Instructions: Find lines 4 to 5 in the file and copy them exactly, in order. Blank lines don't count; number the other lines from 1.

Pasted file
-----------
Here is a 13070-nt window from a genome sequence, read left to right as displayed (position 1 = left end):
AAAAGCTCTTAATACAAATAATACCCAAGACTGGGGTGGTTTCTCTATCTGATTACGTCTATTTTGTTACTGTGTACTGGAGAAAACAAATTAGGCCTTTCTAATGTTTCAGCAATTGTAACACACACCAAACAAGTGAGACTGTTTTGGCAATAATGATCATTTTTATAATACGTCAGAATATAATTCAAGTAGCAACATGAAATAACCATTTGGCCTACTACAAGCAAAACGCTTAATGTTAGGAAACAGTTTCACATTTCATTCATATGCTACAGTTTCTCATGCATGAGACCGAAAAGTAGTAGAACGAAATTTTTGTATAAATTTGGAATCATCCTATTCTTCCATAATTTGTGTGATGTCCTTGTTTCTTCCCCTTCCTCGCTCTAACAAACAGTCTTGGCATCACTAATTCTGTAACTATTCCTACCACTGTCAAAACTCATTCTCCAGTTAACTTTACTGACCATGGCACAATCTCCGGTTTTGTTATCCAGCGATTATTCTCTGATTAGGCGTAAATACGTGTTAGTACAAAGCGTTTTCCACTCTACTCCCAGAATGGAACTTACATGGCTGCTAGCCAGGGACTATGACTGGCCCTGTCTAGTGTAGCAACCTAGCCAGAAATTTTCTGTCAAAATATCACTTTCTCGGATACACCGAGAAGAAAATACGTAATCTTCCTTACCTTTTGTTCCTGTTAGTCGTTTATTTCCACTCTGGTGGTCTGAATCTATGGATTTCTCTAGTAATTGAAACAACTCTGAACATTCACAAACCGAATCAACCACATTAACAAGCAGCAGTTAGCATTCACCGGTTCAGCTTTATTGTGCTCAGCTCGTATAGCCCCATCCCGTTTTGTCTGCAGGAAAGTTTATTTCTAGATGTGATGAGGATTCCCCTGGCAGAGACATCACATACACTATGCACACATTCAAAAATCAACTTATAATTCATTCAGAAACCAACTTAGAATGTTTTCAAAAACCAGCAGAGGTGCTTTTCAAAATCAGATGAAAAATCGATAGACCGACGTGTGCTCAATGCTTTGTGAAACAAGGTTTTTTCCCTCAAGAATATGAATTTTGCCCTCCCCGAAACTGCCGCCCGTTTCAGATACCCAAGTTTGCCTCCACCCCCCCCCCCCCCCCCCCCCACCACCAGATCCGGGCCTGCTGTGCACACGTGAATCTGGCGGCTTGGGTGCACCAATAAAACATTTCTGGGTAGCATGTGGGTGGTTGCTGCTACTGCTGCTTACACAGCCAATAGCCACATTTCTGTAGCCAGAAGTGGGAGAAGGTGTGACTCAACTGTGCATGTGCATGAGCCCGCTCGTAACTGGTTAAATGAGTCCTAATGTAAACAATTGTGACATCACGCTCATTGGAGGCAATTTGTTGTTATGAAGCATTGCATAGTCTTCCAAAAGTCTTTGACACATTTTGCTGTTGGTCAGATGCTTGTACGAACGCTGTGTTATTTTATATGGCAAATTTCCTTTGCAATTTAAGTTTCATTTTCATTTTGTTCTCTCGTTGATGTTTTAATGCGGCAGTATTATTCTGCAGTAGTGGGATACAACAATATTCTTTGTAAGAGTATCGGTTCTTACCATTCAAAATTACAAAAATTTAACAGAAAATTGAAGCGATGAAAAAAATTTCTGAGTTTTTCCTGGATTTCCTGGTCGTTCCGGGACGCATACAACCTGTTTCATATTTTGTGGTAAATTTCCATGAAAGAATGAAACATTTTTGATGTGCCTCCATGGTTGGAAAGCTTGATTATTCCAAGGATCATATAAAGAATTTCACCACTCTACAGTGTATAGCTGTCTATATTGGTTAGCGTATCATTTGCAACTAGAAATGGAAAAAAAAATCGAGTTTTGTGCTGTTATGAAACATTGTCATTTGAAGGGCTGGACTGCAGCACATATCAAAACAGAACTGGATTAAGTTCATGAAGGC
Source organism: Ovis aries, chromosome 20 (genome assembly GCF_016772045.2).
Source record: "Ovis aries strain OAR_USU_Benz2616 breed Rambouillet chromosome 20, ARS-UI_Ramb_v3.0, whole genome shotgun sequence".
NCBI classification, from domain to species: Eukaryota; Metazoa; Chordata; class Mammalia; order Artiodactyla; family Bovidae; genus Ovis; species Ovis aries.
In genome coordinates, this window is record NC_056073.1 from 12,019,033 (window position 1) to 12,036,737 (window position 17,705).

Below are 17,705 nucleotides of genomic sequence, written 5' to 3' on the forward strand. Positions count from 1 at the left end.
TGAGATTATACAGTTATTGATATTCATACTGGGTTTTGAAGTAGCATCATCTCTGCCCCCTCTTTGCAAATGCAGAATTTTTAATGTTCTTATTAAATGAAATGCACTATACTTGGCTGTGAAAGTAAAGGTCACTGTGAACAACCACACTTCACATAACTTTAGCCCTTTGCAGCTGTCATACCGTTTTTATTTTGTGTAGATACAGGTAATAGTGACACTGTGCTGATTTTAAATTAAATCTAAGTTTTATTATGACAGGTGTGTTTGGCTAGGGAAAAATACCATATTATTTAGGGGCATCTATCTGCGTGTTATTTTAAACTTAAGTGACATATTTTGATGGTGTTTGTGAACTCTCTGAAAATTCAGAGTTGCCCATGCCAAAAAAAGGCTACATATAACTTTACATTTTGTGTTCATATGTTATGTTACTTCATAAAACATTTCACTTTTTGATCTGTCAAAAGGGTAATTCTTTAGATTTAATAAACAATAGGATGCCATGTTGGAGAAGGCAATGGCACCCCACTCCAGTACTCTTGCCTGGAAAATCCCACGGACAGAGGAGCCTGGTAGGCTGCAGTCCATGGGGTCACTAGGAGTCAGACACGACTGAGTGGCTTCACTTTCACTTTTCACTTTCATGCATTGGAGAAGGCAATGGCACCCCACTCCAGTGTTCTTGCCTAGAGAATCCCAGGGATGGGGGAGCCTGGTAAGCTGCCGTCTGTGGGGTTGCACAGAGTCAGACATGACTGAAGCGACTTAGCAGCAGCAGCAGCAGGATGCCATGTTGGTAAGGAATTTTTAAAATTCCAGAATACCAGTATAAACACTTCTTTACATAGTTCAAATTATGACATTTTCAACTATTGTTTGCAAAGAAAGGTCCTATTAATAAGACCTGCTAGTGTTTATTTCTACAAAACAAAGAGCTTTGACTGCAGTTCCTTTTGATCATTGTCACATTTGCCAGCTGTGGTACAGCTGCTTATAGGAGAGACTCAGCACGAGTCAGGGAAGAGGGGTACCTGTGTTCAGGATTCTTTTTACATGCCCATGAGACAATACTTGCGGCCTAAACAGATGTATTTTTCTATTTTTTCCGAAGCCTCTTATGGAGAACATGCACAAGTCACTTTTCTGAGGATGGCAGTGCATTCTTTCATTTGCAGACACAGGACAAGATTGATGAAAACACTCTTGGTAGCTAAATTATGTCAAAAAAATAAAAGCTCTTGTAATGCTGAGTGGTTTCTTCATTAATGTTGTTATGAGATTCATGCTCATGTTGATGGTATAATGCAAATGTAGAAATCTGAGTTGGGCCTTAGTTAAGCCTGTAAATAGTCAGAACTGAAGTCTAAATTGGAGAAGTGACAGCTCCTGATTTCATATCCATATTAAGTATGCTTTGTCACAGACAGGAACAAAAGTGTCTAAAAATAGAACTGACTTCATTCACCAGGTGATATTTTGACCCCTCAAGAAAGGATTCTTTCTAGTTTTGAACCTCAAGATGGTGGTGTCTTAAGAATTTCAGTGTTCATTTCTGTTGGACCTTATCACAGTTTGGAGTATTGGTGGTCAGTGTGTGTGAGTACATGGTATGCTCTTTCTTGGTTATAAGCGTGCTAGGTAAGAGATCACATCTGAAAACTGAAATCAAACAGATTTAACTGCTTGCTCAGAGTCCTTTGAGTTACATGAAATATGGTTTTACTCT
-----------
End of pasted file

Source record: "Ovis aries strain OAR_USU_Benz2616 breed Rambouillet chromosome 20, ARS-UI_Ramb_v3.0, whole genome shotgun sequence".
NCBI classification, from domain to species: Eukaryota; Metazoa; Chordata; class Mammalia; order Artiodactyla; family Bovidae; genus Ovis; species Ovis aries.